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4

Ok, here is it. We will exactly follow the proof of Morrey's theorem. I will replace $$\|\nabla u\|_{L^p(B)}\leq Mr^{N/p}$$ by $$\|\nabla u\|_{L^p(Q)}\leq Mr^{N/p} \tag 1$$ where $Q$ is a cube with length $r$. I do this only intend to match the proof of Morry. Now, for any $x\in Q$ where $Q$ is a cube with length $r$ and centered at origin, we have $$... 3 Actually you can build an example out of almost any function: Just notice that if u: B(0,1)\to \mathbb{R}, then u_r(x)=u(x/r) is defined in the ball of radius r and you get$$ \| u_r\|_{p,B(0,r)} = r^{n/p}\| u\|_{p,B(0,1)}, \quad \| \nabla u_r\|_{p,B(0,r)} =r^{-1} r^{n/p} \| \nabla u\|_{p, B(0,1)}. $$Translating appropriately you get an example in ... 3 This is not true. Let's prove it for a more general setting: assume that \beta>0 is such that \beta+1 < 2, then for any \alpha>0 there exists nontrivial variational solution u of the problem$$ \left\{ \begin{array}{ccc} -\Delta u-\alpha |u|^{\beta-1}u=0 &\mbox{ if $x\in\Omega$}, \\ u=0 &\mbox{if $x\in\partial\Omega$}. \end{array} ...

3

The first Laplacian you mention (sometimes called the Laplace-Beltrami operator) acts on scalar functions, that is, functions $S^2 \to \mathbb{R}$. The de Rham (a.k.a. Hodge) Laplacian acts on differential forms. In particular, the de Rham Laplacian acts on zero-forms, which are precisely scalar functions $S^2 \to \mathbb{R}$, on which it agrees with the ...

2

The first inequality is the triangle (Minkowski) inequality for the $L^p$ norm, the second inequality is Minkowski inequality for the counting measure, http://en.wikipedia.org/wiki/Minkowski_inequality.

2

The direct answer is that since the weak derivative of a function is only defined almost everywhere, you can put whatever value of $f'(0)$ you want. Always, remember that we say $g$ is the weak derivative of $f(x)=|x|$ if for any $\phi\in C_c^\infty(\mathbb R)$, we have $$\int_{\mathbb R} f\,\phi'\,dx=-\int_{\mathbb R}g\,\phi\,dx \tag 1$$ Hence, define ...

2

First of all, we only use weak star convergence in the case of $p=\infty$, i.e., weak star convergence stands for convergence test against the pre-dual, not dual which is the case of weak convergence used for $p<\infty$. Next, for your question, you can think $W^{1,p}$ space as $N+1$ fold of $L^p$ space, i.e. you have ...

2

This is indeed a consequence of Hölder's inequality: $$|u(x)-u(y)| \leq \int_y^x |u'(t)|dt \leq \left( \int_y^x dt\right)^{(p-1)/p} \left( \int_y^x |u'|^p dt \right)^{1/p}$$ $$\leq|x-y|^{1-1/p} \left( \int_0^1 |u'|^p dt \right)^{1/p}.$$

2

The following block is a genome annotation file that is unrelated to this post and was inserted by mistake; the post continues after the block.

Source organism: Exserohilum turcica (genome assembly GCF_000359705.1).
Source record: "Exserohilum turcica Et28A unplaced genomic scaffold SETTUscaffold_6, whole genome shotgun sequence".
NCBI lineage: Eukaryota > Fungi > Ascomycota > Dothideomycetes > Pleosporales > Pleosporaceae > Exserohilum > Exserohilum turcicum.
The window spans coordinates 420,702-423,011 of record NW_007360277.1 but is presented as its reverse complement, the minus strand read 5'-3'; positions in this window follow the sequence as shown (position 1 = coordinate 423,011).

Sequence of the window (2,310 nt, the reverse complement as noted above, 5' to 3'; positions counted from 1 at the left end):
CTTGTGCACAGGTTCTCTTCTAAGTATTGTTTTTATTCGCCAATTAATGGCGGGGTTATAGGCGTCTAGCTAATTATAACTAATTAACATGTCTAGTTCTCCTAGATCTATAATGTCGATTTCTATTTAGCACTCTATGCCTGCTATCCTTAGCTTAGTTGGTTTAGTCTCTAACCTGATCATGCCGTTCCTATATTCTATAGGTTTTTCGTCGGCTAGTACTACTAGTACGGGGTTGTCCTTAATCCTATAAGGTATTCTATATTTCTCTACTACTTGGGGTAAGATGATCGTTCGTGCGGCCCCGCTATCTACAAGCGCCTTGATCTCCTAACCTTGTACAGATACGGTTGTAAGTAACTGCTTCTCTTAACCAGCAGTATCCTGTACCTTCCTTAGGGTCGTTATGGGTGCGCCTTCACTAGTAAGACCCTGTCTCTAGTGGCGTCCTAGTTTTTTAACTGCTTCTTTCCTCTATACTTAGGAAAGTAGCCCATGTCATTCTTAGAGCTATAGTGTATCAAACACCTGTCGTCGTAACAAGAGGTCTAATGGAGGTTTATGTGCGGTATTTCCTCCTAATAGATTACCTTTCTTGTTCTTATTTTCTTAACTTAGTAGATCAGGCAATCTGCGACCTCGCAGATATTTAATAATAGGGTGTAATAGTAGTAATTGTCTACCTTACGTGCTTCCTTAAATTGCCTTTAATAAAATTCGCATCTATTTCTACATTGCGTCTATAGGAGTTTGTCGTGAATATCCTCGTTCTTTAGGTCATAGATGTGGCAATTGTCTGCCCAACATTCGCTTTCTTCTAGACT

We have that (see Evans in regularity part) for each $f\in L^2(\Omega)$, the problem $$\left\{ \begin{array}{cc} -\Delta u =f&\mbox{ in \Omega,} \\ u=0 &\mbox{ on \partial\Omega,} \end{array} \right.$$ has an unique solution $u\in H$ satisfying $\|u\|_{H^2}\le C\|f\|_2$. Fix $u\in H$ and write $-\Delta u=f$. Let f_n\in ... 2 Your inequality (12) is missing some squares, it should be $$\| \mathbf{u}(t) \|_{L^2(U)}^2 = \| \mathbf{u}(s) \|_{L^2(U)}^2 + 2 \int_s^t \langle \mathbf{u'}(\tau),\mathbf{u}(\tau)\rangle d\tau \tag{12}$$ With this small correction you get \begin{align} T \| \mathbf{u}(t) \|_{L^2(U)}^2 &\le \int_0^T \| \mathbf{u}(s) \|_{L^2(U)}^2 \, ds + 2 ... 2 If T: X \to Y is bounded and surjective, the Open Mapping Theorem says there is an isomorphism S:\; X/\ker(T) \mapsto Y such that T = S \circ \pi, where \pi: X/\ker(T) \to Y is the quotient map. The trouble is, a quotient of X might not be isomorphic to a closed subspace of X, so there might not be a bounded right inverse. For example, every ... 2 First we look for a distributional solution. Remember that, as an distribution, \Delta u is defined by\langle\Delta u,v \rangle=-\langle\nabla u,\nabla v\rangle,\ \forall\ v\in C_0^\infty(\Omega). \tag{1}$$From (1), we can say that a solution in the distributional sense, is a function u\in H^1(\Omega) with Tu=g satisfying$$\int_\Omega \nabla ... 2 LetH$be a Hilbert space and define$M$by $$M=\{u\in H:\ F(u)=0\},$$ where$F:H\to\mathbb{R}$is a$C^1(H)$function. Theorem: Suppose that for all$u\in M$,$F'(u)\neq 0$. Then,$M$is a$C^1$Hilbert Manifold of$H$. To prove it, fix$u\in H$. Remember that$F':H\to H^\star$, so$F'(u)\neq 0$means that the linear function$F'(u)$has non trivial ... 2 Take any$u\in C_0^1(\mathbb{R}^2_+)$and define $$u_n(x)=u\left(\frac{x}{n}\right),\ \forall\ x\in \mathbb{R}^2_+.$$ Note that $$\int_{\mathbb{R}^2_+}|u_n(x)|^2dx=n^2\int_{\mathbb{R}^2_+}|u(x)|^2dx,$$ while $$\int_{\mathbb{R}^2_+}|\nabla u_n(x)|^2dx=n\int_{\mathbb{R}^2_+}|\nabla u(x)|^2dx.$$ Therefore, $$\|u_n\|_2^2=n^2\|u\|_2^2,\ \|\nabla ... 2 Another way of looking at this is through the Lebesgue Differentiation theorem, that says: If v\in L^p_{loc}(\Omega) then for a.e. x\in \Omega we have$$ g_v(x,r):= \frac{1}{|B(x,r)|}\int_{B(x,r)} |v|^p dy \to |v(x)|^p \qquad \text{ as } r\to 0. $$Your hypothesis implies that g_{\nabla u} (x,r)\leq M and so |\nabla u(x)|^p \leq M for a.e. x. ... 2 Notice that rewriting what you have on the second to last line of teh first chain of inequalities (you applied Holder wrong in the last line):$$ \| Du\|_{2p}^{2p} \leq C\int |u||D^2 u||Du|^{2p-2} \leq C\| u\|_{\infty} \| D^2 u\|_{p}\| Du\|_{2p}^{2p-2}, $$since 2p/(2p-2)=p/(p-1) is the conjugate exponent of p. In other words,$$ \| Du\|_{2p}^2 \leq C\| ... 2 First of all, chatacterize each$\lambda_k$as $$\lambda_k=\min_{u\in \langle \varphi_1,\cdots,\varphi_{k-1}\rangle ^\bot,\ \|u\|_2=1}B[u,u],$$ where$\varphi_k$are the eigenfunctions associated with$\lambda_k$. They are orthonormal and normalized. Let $$\overline{\lambda_k}=\max_{S^{k-1}}\min_{u\in (S^{k-1})^\bot,\ \|u\|_2=1}B[u,u].$$ As you can see, ... 2 Assume first that$1\leq p <\infty$If$u\in C^\infty(\bar{U})$then clearly$v=F(u)\in C^1(\bar{U})$and$\nabla v=F'(u)\nabla u$. Now if$u$is a general$W^{1,p}$function then take a sequence$u_k \to u$in$W^{1,p}$with$u_k\in C^\infty(\bar{U})$and such that$u_k\to u$and$\nabla u_k \to \nabla u$pointwise a.e. in$U$. Then $$|F(u)-F(u_k)| ... 2 Shown u^\epsilon\to 0 weakly in L^2 is the easy part, I think you already proved it. (I looked at comments, it has a good hint) The trick part is to show \nabla u^\epsilon\to 0 weakly in L^2 as well. Applying chain rule will lead you nowhere. You need following result in Functional analysis Let X be a Banach space, S be a total subset of ... 2 Ok, here it goes. We assume F is an linear bounded operator over H^1(\Omega) Let E denote the space of N+1 fold L^2(\Omega), i.e., E(\Omega):=(L^2(\Omega))^{N+1}. Then the operator T, from H^1(\Omega)\to E(\Omega) is defined by T[u]=(u,\partial_1 u,\partial_2u,\ldots,\partial_Nu) and we have T[u]\in E(\Omega). Take G:=T(H^1(\Omega)) ... 2 Let's prove your assertion. Let f be a bounded linear functional on Y. Then f \circ T is a bounded linear functional on X and as x_n converges to x weakly, we have$$ \lim _{n \to \infty} f\circ T(x_n) = f\circ T(x), $$that is,$$\lim_{n\to \infty} f(T(x_n)) = f(T(x))$$for all bounded linear functional f. Thus T(x_n) converges weakly ... 1 The differential operators like T are not bounded from H^n to H^{n}. But T is bounded from H^n to H^{n-1}, since the latter space requires one fewer derivative than the domain. Indeed,$$\|f'\|_{H^{n-1}}\le \|f\|_{H^n}$$since the right hand side involves all of the terms that the left hand side involves (details vary depending on your precise ... 1 Find functions u compactly supported inside B(x,r) so that \int_{B(x,r)} |u|^p \, dx / \int_{B(x,r)} |\nabla u|^p \, dx goes to infinity as r \to \infty. Probably something like$$ u(y) = \prod_{k=1}^N \cos\bigl((y_k-x_k)\sqrt N \pi/(2r)\bigr) I_{|x_k-y_k| < r/\sqrt N} $$1 This exercise is the result of Chain rule: Recall that if f\in C^1(\mathbb R) with f'\in L^\infty(\mathbb R) then we have f(u)\in W^{1,p}(U) if U is bounded, and we have \partial_i f(u)=f'(u)\partial_i u in weak sense. Hence, for part (a), the function f(x)=|x| has derivative -1 or 1 and is (pise-wise) C^1, and hence the chain rule ... 1 Take \Omega=(0,1), define u_t(x) = x-t. Set$$ f(t) := \int_\Omega |\nabla u_t^+|^2 dx. $$Then it holds f(t) =1 for all t\le 0, but f(t) = 1-t for t>0. If the functional would have been differentiable, so would have been f. Thus, the functional is not differentiable. Edit: To obtain a counter-example in W-^{1,2}, my proposal would be: ... 1 For your first question, the answer can be found in paper [1] and references therein. The answer for your second question can be found here. [1]: Morrey, C. B., Jr.; Nirenberg, L. On the analyticity of the solutions of linear elliptic systems of partial differential equations. Comm. Pure Appl. Math. 10 (1957), 271–290. 1 For n\geq 3 take f_k(x)=\min\{ |x|^{-1}, k\}. Then it's easy to see that \| f_k\|_{H^1_0(\Omega)} is uniformly bounded in k, but f_k(0)=k is unbounded. For n=2 a similar argument applies to f_k(x)=\min\{ \ln \ln(1+1/|x|), k\}. 1 Yes, the norms are equivalent. All you have to show is that there exist C_1, C_2 > 0 such that$$ C_1 (1+|x|)^2 \leq 1+|x|^2 \leq C_2 (1+|x|)^2 \quad \forall x \in \mathbb R. $$This relation holds for e.g. C_1 = \frac{1}{2} and C_2 = 1 (*). Then$$C_1^s \| f \|_{H^s}^2 \leq \| f \|_{s,2}^2 \leq C_2^s \| f \|_{H^s}^2 \quad \text{for$s > 0$}, ... 1 From my experience, there are three types of Laplace equation PDEs, namely, (D) for Dirichlet problem \begin{cases}\tag D -\Delta u=f\\ u=0 \end{cases} (N) for Neumann problem \begin{cases}\tag N -\Delta u=f\\ \partial_\nu u=0 \end{cases} and (R) for Robin problem \begin{cases}\tag R -\Delta u=f\\ \partial_\nu u+\alpha u=0 \end{cases} We use test function ... 1 You're definitely on the right track, but you at some point have to use the structure of$(W^{1,p}(Ω))^*$. I would suggest a more elementary proof in the beginning: You want to prove convergence in$(W^{1,p}(Ω))^*$, i.e.$K(u, u_t) - K(u, u)\$ must go to zero in that norm. Write down the definition of the dual norm, then apply the triangle inequality and ...